From Clogau St. David was also extracted the gold behind three generations of royal wedding bands, including those of the Queen Mother, the Queen, Princess Margaret, the Princess Royal and Diana, Princess of Wales.
Later on, in 1986, the Windsors started receiving gold from the Gwynfynydd mine, which is also located in northwest Wales and is now owned by Clogau.
The Clogau St. David and Gwynfynydd mines are currently closed, having last operated in the 1990s. However, early this year it was announced that the former might reopen.
Young Australians oblivious to mining
Despite mining contributing about 6 per cent of Australia’s GDP, a study by YouthSight revealed that 59 per cent of young people in the country know nothing at all about mining careers.
The results from the study were made public today at the MCA Minerals Education Summit in Melbourne and also through a press release issued by the industry-led, government-funded think tank METS Ignited, the Minerals Council of Australia, and the professional development organization AusIMM.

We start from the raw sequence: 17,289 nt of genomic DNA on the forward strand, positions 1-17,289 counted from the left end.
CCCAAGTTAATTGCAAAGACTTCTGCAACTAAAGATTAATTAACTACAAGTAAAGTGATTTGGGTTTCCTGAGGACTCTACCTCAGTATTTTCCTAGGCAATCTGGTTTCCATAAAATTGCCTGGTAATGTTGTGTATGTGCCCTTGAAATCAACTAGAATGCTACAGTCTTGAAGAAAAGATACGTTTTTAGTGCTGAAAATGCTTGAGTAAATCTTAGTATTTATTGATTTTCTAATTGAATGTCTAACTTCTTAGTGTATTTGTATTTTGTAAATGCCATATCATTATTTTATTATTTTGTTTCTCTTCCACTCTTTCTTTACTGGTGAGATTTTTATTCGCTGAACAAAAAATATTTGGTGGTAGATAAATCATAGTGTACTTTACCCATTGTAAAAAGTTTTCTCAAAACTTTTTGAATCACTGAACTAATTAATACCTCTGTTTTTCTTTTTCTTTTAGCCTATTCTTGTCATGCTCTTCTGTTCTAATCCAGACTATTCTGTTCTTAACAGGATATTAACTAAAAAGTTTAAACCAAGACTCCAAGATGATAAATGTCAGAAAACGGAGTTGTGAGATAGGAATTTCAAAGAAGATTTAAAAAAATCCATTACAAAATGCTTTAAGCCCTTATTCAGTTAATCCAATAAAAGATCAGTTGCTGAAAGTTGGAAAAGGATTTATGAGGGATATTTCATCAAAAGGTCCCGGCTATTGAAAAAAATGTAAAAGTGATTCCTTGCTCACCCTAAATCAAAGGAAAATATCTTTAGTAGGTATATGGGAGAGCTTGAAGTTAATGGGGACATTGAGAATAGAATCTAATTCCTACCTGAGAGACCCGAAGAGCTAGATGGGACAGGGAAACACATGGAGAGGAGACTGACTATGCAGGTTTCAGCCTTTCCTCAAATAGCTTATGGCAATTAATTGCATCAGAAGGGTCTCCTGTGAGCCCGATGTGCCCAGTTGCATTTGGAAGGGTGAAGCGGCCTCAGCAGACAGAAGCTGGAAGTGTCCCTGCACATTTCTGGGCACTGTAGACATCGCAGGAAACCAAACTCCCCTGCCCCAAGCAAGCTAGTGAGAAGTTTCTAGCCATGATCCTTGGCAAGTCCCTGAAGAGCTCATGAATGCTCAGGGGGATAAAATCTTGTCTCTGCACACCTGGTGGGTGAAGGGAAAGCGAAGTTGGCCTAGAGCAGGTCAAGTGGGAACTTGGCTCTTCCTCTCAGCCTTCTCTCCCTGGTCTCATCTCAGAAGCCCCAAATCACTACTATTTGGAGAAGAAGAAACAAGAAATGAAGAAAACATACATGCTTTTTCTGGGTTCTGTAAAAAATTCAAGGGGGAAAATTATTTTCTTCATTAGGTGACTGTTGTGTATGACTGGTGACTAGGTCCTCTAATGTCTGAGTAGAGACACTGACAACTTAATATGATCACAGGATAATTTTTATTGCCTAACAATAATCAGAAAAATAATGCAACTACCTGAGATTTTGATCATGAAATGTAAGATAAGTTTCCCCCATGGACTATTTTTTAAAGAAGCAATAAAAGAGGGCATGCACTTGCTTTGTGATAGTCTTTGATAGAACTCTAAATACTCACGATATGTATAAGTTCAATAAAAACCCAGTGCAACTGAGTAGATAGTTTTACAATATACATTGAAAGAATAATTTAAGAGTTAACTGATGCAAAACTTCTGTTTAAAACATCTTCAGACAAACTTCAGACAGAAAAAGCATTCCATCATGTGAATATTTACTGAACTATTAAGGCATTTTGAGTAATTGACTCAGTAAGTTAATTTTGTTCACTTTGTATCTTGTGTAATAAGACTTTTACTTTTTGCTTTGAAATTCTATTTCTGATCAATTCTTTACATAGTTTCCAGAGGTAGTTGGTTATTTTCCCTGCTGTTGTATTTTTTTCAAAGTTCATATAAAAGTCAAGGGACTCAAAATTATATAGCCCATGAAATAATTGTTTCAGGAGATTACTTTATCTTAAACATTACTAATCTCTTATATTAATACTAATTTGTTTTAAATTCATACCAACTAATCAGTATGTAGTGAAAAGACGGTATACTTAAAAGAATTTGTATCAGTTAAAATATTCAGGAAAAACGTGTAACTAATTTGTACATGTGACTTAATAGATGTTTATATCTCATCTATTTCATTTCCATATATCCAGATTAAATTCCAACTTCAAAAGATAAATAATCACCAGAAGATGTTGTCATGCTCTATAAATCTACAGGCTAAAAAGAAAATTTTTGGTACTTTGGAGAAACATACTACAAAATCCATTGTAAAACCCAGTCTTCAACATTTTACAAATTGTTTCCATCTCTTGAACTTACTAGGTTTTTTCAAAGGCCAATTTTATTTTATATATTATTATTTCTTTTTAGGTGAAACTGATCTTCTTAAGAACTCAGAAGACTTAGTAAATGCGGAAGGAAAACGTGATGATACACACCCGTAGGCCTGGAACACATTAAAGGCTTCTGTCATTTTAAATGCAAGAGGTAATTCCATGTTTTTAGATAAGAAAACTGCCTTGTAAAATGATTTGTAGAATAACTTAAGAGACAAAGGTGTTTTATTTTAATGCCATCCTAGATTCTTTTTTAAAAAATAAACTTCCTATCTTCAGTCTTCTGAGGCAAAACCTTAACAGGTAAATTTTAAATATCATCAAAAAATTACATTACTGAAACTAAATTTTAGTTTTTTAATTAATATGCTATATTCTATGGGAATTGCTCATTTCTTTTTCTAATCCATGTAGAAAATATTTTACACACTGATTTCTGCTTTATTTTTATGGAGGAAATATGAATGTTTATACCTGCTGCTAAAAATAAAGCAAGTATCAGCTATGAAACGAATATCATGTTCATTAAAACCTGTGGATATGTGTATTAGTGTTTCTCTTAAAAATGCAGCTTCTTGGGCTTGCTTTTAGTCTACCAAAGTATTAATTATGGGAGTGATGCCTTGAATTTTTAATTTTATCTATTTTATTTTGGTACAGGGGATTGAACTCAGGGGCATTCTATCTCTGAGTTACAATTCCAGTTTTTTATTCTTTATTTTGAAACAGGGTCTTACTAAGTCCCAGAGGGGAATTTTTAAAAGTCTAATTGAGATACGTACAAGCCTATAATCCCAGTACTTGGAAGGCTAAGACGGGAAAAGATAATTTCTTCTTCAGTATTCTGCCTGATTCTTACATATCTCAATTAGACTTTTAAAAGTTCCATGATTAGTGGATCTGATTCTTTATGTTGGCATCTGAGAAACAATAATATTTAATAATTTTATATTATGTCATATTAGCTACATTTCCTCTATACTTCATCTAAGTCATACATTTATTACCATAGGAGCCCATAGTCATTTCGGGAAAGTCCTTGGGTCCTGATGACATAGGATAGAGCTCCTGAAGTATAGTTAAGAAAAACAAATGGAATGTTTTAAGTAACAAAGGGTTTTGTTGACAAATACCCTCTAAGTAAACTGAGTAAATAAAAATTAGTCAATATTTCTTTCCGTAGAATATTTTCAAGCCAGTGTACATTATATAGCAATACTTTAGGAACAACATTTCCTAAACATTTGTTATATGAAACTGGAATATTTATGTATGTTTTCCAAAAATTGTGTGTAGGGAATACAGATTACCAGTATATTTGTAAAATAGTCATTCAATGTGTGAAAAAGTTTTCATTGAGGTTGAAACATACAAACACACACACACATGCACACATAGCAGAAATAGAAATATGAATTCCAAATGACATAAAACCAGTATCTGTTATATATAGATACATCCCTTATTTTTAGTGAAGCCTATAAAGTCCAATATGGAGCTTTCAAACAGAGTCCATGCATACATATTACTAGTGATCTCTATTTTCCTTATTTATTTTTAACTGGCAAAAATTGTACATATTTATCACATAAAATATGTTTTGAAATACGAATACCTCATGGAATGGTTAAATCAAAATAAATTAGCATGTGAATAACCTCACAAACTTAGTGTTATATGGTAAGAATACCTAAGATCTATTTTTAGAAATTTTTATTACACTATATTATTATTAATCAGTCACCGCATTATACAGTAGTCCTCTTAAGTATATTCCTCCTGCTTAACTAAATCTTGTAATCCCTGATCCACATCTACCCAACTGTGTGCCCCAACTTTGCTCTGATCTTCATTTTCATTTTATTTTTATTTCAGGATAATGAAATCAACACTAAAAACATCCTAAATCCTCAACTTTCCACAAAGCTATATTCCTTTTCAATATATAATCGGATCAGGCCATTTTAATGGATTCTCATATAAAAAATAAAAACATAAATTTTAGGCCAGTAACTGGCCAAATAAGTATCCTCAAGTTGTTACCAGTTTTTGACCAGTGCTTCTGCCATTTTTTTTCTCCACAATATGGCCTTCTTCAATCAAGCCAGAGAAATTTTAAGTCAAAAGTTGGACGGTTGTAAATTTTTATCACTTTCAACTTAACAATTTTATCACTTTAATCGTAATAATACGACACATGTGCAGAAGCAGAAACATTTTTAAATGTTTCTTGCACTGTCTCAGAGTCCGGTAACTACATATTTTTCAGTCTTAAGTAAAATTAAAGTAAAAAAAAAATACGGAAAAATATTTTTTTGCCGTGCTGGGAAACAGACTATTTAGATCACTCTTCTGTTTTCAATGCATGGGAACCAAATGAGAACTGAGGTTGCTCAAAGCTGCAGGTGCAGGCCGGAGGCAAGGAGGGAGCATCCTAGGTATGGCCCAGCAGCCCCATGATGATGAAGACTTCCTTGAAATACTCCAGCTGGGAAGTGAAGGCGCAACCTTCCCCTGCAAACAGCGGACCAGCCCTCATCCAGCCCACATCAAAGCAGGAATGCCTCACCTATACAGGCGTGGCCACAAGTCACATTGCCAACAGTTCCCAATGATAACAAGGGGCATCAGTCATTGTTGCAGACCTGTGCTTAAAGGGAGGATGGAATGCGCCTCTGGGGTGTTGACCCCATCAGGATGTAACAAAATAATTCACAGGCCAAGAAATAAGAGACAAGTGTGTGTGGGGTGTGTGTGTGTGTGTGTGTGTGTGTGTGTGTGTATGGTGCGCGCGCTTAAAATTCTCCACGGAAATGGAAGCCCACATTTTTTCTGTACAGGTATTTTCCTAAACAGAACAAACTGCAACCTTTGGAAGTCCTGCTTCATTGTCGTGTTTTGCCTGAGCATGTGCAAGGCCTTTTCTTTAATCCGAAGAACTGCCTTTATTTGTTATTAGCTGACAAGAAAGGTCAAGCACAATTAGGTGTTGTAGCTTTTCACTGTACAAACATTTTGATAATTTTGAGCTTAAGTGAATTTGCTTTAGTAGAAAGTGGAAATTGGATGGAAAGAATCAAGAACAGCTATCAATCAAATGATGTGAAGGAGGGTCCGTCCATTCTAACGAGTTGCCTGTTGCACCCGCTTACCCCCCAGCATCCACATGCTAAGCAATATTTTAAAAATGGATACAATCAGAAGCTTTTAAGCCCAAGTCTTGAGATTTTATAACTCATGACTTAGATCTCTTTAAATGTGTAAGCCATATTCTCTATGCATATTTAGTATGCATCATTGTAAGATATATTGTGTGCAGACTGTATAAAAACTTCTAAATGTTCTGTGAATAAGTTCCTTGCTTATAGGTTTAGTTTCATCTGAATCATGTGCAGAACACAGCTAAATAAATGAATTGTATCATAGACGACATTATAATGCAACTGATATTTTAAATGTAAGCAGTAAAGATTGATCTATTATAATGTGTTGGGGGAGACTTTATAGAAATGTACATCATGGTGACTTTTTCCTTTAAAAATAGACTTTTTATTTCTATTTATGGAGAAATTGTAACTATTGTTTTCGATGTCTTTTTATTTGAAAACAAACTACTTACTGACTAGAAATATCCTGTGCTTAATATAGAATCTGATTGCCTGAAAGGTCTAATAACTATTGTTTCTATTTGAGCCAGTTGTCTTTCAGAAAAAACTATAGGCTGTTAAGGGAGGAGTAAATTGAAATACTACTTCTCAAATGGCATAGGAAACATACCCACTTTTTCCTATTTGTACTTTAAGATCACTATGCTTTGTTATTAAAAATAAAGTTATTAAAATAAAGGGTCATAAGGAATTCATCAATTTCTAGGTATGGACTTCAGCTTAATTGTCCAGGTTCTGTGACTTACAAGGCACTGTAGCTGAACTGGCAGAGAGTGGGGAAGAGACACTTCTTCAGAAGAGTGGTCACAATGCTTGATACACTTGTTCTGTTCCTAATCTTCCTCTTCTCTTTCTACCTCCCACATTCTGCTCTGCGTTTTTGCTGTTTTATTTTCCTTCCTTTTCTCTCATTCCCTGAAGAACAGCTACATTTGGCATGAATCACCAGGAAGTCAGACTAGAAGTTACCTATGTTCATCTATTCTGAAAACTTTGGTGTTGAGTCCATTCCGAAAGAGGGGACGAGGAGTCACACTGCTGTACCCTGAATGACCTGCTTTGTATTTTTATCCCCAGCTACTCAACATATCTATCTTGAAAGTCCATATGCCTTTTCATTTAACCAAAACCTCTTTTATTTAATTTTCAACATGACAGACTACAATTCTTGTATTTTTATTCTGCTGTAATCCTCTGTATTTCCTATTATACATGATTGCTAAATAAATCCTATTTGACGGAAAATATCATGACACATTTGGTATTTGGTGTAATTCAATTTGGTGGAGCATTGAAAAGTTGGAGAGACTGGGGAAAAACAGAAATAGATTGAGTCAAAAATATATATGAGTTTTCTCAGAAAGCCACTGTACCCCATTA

In the joint statement, the groups explained that the study used a nationally-representative sample of 1061 senior high school students and first-year university students aged between 15 and 20. The overarching finding was that their knowledge of mining careers was extremely low.
The poll also found that only 30 per cent of students had an interest in a career in mining or the mining equipment, technology and services, also known as METS, sector.
“Despite mining and METS providing jobs for 1.1 million Australians – or one in every 10 jobs – and great future prospects for our industry, it’s clear that we must do much more to make young people aware about the opportunities and rewards in mining and METS,” METS Ignited CEO Ric Gros said in the media brief.
Cobalt price: Congo ebola outbreak compounds acute supply fears
The price of cobalt has been drifting after hitting near 10-year peaks in March to exchange hands for $91,000 a tonne on Friday.
Cobalt is still up nearly fourfold since hitting multi-year lows at the beginning of 2016 as worries about supply of the metal, a crucial element in batteries, combine with expectations of booming demand from the electric vehicle sector.
The city of Mbandaka [population 1.2m] is in proximity to the Congo river, which has significant regional traffic across porous borders
Supply risks for cobalt are centred on the Democratic Republic of the Congo which is responsible for nearly two-thirds of world output. And the country’s share will only increase over the next five years (see chart).